For 22-year-old June*, being a part of Uniting Ballarat's Meals For Change program has meant more than access to affordable meals.
Being given the chance to eating out in cafes like any other 22-year-old has boosted her confidence and self-esteem and helped her manage anxiety and depression.
Finishing school before Year 9 and moving out of home at 19, June struggled financially and often relied on baked beans or instant noodles for meals.
Now after joining Meals For Change, she has secured work in hospitality and retail and has used her meal card to thank friends who have helped her, while enjoying time in cafes building relationships in an environment with friendly and respectful staff.
"I love for the first time in my life, someone knows my regular coffee," she said.
June is one of 90 active members of Meals For Change in Ballarat.
The program provides opportunities for young people aged 15 to 25 who are homeless or at risk of homelessness, experiencing poor access to food and housing, social isolation, anxiety or financial stress to enjoy subsidised meals at eight cafes throughout Ballarat.
These young people are really worth it. This is where our investment has got to be.Jen Pollard, Meals For Change
A Meals For Change membership card looks like a regular coffee loyalty card and allows members to purchase twelve meals up to the value of $15 for only $3 out of their own pocket each time, with the remaining cost covered by Uniting.
Ballarista, Beechworth Bakery, Burger Brothers, Curry Star, Howitt Street Bakehouse, Saigon Vietnam Noodle House, Savoy Coffee Lounge and Schnitz are partner cafes.
Meals For Change coordinator Jen Pollard said the cafes were chosen based on the price point of meals and an inclusive culture.
"I never realised how significant it is to sit in a cafe and have a meal, have a chat and just be and feel safe and at ease with the world. That is what I hear time and time again," she said.
"I have heard someone say they can be having a really bad day, feeling really down on the world, but when they walk in the door of the cafe, they lift their shoulders up and feel better."
Ms Pollard said the program was about 'feeding the soul as well as the belly'.
"The program definitely improves meal frequency and nutrition and for me that is the hook. But I hear from members it makes them feel better," she said.
"If I have got food in my belly and I am treated respectfully I am going to feel better about the world."
Survey results show members feel better about themselves, feel better about the community in which they live, are eating more regularly and trying different foods, are not as stressed abut money because they know they can get a cheap nutritious meal, and they show an increase in the number of people they trust and the number of people that trust them after being a part of the program.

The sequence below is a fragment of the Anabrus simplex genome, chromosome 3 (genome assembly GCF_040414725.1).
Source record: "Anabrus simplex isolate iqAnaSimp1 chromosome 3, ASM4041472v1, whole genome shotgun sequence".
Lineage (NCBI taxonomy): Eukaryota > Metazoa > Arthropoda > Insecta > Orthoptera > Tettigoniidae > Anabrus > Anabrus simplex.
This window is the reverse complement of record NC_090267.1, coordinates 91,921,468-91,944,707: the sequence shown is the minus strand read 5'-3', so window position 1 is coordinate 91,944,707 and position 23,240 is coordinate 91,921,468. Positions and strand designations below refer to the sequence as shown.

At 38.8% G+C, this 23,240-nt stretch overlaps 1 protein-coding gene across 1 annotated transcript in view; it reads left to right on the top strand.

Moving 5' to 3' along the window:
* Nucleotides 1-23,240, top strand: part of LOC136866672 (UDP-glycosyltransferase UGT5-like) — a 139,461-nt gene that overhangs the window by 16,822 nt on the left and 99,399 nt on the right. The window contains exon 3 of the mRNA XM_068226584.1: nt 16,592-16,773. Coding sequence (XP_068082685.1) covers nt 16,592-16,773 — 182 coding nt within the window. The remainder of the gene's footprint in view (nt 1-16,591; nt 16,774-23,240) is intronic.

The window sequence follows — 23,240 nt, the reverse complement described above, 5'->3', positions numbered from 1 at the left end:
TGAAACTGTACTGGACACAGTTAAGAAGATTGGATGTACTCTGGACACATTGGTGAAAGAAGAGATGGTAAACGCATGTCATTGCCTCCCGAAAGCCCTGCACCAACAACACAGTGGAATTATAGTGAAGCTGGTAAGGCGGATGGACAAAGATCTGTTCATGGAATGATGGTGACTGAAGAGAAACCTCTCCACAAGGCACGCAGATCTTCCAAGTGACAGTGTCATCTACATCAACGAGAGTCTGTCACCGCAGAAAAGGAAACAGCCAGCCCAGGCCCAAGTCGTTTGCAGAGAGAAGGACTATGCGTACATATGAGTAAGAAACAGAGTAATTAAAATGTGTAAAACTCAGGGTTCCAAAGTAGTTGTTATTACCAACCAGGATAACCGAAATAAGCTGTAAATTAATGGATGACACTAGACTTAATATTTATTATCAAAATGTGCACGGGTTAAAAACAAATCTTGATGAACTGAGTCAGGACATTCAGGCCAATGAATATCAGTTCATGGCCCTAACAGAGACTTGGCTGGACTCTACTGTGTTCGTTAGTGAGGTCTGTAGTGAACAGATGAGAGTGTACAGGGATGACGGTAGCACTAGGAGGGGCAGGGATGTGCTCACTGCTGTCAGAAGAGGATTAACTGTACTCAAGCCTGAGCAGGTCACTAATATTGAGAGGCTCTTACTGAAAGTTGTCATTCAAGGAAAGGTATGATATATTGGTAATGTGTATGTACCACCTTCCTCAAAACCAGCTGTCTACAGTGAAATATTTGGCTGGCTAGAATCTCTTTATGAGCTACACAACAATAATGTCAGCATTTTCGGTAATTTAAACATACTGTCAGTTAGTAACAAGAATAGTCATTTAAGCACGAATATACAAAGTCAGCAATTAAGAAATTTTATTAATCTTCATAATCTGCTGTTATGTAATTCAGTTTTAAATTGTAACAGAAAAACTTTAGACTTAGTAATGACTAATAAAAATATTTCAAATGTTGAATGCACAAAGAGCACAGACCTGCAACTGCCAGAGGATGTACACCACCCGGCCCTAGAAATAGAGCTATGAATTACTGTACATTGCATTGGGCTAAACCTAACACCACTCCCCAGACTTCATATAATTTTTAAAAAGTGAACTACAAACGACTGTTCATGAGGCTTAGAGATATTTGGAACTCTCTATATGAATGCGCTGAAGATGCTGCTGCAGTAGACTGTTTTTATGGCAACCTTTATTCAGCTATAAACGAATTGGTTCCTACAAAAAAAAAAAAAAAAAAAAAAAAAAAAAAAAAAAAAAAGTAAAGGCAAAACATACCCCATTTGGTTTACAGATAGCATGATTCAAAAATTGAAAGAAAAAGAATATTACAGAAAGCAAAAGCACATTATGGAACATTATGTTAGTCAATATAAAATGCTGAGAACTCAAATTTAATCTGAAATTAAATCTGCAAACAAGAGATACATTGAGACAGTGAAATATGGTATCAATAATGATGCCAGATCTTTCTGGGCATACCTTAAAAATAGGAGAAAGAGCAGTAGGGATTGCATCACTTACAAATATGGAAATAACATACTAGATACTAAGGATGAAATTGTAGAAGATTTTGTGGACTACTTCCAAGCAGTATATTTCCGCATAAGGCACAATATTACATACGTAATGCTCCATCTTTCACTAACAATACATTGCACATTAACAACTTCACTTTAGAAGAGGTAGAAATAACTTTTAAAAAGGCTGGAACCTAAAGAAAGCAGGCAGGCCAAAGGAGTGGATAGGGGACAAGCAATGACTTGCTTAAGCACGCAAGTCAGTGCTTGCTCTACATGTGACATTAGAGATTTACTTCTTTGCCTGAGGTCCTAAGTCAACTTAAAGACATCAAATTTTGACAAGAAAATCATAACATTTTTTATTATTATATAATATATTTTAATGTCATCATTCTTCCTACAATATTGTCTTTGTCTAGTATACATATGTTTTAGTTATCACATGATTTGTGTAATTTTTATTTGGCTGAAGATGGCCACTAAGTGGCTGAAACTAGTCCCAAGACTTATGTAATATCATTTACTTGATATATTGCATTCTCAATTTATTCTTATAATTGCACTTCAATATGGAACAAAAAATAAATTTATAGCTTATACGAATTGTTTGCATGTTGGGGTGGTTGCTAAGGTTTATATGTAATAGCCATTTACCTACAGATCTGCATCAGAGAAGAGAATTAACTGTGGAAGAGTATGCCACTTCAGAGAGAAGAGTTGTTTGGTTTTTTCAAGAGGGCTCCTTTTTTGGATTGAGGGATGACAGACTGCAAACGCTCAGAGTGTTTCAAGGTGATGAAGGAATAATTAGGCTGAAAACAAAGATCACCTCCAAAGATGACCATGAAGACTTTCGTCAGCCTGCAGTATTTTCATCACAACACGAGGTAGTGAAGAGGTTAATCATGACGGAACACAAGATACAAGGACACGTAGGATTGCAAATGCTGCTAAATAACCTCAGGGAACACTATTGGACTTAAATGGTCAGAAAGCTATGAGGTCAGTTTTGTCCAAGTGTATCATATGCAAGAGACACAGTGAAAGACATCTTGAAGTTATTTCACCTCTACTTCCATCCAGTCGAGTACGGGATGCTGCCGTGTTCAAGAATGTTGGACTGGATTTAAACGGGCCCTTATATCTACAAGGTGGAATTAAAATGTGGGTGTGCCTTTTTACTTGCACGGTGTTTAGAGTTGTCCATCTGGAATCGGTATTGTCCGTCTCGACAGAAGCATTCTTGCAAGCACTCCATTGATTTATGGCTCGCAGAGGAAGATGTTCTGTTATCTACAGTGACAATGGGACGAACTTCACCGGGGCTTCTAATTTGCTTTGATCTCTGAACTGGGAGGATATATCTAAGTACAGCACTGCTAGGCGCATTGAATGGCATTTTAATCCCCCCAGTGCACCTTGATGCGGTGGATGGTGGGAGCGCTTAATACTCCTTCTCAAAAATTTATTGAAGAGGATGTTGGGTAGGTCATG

"There are people who care," one young man told Ms Pollard when reflecting on the program last month.
"If anything, it gives us hope that the community does care about us. The media can often add to negative feelings about ourselves, young people unemployment or homeless. But Meals For Change lets us know the community does care about us. It is a step up and is based in kindness."
If anything, it gives us hope that the community does care about us.Meals For Change member
Meals For Change has expanded to allow members to take a friend or family member to a participating cafe with their program card and also receive the same discounted meal price.
Ms Pollard said it provided opportunities for members to re-engage with families members and friends.
"One young girl once said every time she went home and tried to sort out her relationship with mum they would pick up the argument where they left off," she said.
"She took mum out to a cafe and they had the best conversation they had had, probably because of the behaviours and expectations of being in a cafe, but also sharing a table and some food and a cuppa.
"It is also for young people who have been knocking back friends to go out, that link back into a social group is really powerful... That is a really good investment on a community's part."
In 2018 members made more than 1600 cafe visits.
More than 240 young people have been referred to the program since its beginning four years ago by support workers, youth mental health services, homelessness services, youth justice and disability providers - or through self-referral.
For those joining Meals For Change through a self-referral, Ms Pollard said the program provided a soft entry point to services for those who may otherwise go without support.
"Once they walk into Uniting in Ballarat and ask to talk about a Meals For Change membership we have got a relationship with them," she said.
"Then we can work with then on how else we can help them, that might be seeing an alcohol or drug counsellor, a mental health practioner, putting them on a youth housing list, introducing them to Reconnect at Fed Uni, or being in court with them.
"We're catching the people in the community know one really knows about. Once we know them, we as a community have a responsibility to care."
Currently, eight of the program members have secured work, including a young women who is working at one of the participating cafes, and seven members have returned to study.
The Meals For Change program is funded by Uniting, donations to Meals For Change tins at cafes and community grants.
It is currently expanding to include monthly meet ups with a group of members to introduce them to spaces in the community they can access, like the Art Gallery of Ballarat and the library.
"I am wanting to push the boundaries about what a small discreet program can do one meal at a time," Ms Pollard said.
"These young people are really worth it. This is where our investment has got to be."
Contact Uniting Ballarat on 5332 1286 or visit the office at 105 Dana Street Ballarat Central.
*not her real name